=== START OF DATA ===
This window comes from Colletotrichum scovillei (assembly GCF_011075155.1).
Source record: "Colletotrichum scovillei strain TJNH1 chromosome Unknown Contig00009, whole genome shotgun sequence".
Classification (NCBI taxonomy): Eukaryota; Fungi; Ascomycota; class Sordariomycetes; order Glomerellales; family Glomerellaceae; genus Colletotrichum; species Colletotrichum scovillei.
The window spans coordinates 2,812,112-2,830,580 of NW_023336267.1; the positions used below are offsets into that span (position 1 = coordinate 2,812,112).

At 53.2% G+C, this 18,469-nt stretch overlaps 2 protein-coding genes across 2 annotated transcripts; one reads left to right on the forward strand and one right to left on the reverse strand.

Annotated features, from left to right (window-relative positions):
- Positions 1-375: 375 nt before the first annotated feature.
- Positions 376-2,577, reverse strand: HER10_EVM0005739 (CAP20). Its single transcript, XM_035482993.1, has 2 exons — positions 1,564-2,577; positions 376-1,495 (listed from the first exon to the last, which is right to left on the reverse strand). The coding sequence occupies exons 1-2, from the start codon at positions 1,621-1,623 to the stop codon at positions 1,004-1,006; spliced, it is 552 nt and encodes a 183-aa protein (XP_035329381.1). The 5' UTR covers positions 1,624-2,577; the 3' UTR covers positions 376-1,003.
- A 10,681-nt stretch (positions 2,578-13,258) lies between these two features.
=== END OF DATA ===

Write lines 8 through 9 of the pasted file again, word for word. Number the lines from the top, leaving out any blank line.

- Positions 376-2,577, reverse strand: HER10_EVM0005739 (CAP20). Its single transcript, XM_035482993.1, has 2 exons — positions 1,564-2,577; positions 376-1,495 (listed from the first exon to the last, which is right to left on the reverse strand). The coding sequence occupies exons 1-2, from the start codon at positions 1,621-1,623 to the stop codon at positions 1,004-1,006; spliced, it is 552 nt and encodes a 183-aa protein (XP_035329381.1). The 5' UTR covers positions 1,624-2,577; the 3' UTR covers positions 376-1,003.
- A 10,681-nt stretch (positions 2,578-13,258) lies between these two features.